(9) blessing us by that which we may have least appreciated, but which has been the truest instance of his love - by chastening us, correcting us, "leading us into the wilderness, humbling us," weakening us, impoverishing us, taking from us the "light of our eyes," "breaking our schemes of earthly joy," that we might return unto him, to find our rest in his love, our portion in his service.
II. GOOD REASONS WHY WE, AS ERRING BUT ENDEAVOURING SOULS, SHOULD RECALL AND RECOUNT IT. There are four very strong reasons why, in the presence of God and of one another, we should recall his past loving-kindness and his everlasting goodness.
1. It is in accordance with his will, and will give pleasure to him when we do so reverently and gratefully.
2. It will deepen our sense of sin; for we shall feel that it is against all this goodness and mercy we have rebelled.
3. It will give spirituality and intensity to the voice of our praise. Such recollections will constrain us to "make melody in our heart" when we make music with our voice.
4. It will give depth to our abiding gratitude - that sense of unbounded indebtedness which we carry with us from the sanctuary, and hold in our hearts everywhere. - C.
Thou careen down also upon mount Sinai, and spakest with them from heaven.
I saw a picture once which has stuck to my memory for years and years. It was a picture of a dark, wild, stormy night, and a traveller was standing up in the stirrups of his horse at a parting of the way, trying to read the directions on the finger-post. How eagerly he is looking! I can see him yet-holding the lighted match carefully in his hands lest the wind should blow it out before he had read the directions I It was a good thing for him that there were directions, and it is a good thing we have them too. Where are our directions? They are — the Bible. That is God's Word to us, telling us which road to take when we come to the parting of the way. Go by the directions. Do what God rays, and you will never go wrong.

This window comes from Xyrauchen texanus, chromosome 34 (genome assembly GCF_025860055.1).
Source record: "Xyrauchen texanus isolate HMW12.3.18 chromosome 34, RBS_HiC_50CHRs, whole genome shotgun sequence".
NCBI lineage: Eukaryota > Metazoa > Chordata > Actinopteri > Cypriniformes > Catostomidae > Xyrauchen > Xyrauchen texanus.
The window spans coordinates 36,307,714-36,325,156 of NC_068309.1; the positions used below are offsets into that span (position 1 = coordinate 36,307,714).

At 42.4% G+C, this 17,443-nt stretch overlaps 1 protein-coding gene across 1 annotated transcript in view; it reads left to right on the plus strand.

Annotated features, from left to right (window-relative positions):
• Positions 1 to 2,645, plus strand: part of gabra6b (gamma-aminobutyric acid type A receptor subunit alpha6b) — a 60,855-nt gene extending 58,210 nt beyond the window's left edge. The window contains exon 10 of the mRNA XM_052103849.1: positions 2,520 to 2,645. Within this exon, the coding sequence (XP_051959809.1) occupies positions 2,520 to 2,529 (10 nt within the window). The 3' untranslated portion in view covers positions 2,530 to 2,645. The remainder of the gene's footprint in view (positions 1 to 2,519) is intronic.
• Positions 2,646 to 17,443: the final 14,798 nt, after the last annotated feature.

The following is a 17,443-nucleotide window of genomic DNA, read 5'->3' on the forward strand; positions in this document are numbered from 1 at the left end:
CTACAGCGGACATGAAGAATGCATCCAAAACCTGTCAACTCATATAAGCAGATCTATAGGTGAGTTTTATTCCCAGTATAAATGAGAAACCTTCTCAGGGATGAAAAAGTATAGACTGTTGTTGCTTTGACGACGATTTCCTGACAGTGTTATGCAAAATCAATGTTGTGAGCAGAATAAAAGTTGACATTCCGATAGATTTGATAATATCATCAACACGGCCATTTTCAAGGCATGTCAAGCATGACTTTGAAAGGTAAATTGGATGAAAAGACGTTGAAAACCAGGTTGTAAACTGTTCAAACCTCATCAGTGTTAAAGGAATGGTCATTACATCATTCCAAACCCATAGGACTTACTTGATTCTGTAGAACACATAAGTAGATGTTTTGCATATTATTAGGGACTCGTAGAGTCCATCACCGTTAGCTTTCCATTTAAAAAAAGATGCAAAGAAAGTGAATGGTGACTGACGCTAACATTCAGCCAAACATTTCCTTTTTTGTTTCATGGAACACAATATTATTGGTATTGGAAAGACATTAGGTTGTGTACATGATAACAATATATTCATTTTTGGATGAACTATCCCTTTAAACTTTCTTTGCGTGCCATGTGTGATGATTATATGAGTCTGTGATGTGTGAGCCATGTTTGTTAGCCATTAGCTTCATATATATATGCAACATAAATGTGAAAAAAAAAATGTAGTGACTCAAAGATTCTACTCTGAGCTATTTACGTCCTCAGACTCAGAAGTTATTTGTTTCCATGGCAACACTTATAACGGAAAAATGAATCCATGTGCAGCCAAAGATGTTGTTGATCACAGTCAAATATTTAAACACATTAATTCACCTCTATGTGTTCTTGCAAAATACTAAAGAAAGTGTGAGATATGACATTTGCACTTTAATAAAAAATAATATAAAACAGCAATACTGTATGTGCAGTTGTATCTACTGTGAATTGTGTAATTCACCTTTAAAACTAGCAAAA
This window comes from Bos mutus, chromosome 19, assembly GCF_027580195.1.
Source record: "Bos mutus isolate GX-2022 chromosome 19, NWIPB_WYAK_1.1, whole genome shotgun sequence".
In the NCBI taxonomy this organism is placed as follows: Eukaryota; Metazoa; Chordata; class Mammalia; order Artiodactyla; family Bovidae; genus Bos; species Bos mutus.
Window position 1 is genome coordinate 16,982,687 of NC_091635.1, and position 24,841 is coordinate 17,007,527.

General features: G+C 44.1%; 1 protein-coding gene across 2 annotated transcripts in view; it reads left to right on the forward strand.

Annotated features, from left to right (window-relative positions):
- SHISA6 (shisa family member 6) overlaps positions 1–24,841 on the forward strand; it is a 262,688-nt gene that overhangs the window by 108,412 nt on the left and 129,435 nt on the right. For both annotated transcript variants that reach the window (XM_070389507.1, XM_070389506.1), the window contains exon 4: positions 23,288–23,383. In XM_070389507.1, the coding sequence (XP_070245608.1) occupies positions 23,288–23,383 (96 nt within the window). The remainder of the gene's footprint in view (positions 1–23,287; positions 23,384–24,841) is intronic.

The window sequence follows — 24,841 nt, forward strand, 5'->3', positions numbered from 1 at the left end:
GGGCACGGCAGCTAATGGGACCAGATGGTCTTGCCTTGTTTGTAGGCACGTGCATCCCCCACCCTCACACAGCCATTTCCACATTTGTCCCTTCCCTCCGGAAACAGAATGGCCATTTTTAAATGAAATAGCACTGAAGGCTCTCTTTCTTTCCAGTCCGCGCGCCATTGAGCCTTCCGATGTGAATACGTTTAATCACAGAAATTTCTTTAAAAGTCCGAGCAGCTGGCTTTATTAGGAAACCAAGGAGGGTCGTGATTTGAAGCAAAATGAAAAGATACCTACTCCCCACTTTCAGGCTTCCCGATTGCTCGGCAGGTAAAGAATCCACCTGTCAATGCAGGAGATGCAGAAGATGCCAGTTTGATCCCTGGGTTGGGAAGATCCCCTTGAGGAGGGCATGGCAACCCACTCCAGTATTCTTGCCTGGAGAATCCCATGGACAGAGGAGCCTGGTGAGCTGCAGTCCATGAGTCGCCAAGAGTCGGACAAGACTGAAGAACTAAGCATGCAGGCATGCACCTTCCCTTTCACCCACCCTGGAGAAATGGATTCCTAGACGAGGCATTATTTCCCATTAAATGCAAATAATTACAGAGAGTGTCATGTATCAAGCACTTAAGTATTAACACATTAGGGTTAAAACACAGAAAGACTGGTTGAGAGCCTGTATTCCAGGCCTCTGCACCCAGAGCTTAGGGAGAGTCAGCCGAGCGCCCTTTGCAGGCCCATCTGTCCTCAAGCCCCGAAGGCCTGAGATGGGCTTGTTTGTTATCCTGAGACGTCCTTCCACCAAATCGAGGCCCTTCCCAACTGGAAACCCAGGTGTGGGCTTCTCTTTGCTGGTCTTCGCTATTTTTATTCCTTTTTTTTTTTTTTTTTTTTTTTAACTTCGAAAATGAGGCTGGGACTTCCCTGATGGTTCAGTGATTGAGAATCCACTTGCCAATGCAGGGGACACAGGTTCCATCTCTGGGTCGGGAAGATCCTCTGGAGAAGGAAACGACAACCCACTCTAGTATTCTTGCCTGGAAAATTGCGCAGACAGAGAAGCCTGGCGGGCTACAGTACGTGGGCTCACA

, Gate of Ephraim
, Mount Sinai
, Red Sea
TopicsAngry, Awful, Blasphemies, Calf, Committed, Despisings, Egypt, Image, Metal, Molten, Ox, Provocation, Provocations, Themselves, Wrought, Yea, Yes
Outline1. A solemn fast, and repentance of the people4. The Levites make a confession of God's goodness, and their wickedness
Dictionary of Bible ThemesNehemiah 9:16-18
1025 God, anger of
6667 grace, in OT
6223 rebellion, of Israel
LibraryThe Joy of the Lord is Your Strength. Neh 9:10
John Newton—Olney Hymns
Questions About the Nature and Perpetuity of the Seventh-Day Sabbath.
AND PROOF, THAT THE FIRST DAY OF THE WEEK IS THE TRUE CHRISTIAN SABBATH. BY JOHN BUNYAN. 'The Son of man is lord also of the Sabbath day.' London: Printed for Nath, Ponder, at the Peacock in the Poultry, 1685. EDITOR'S ADVERTISEMENT. All our inquiries into divine commands are required to be made personally, solemnly, prayerful. To 'prove all things,' and 'hold fast' and obey 'that which is good,' is a precept, equally binding upon the clown, as it is upon the philosopher. Satisfied from our observations …
John Bunyan—The Works of John Bunyan Volumes 1-3
Ten Reasons Demonstrating the Commandment of the Sabbath to be Moral.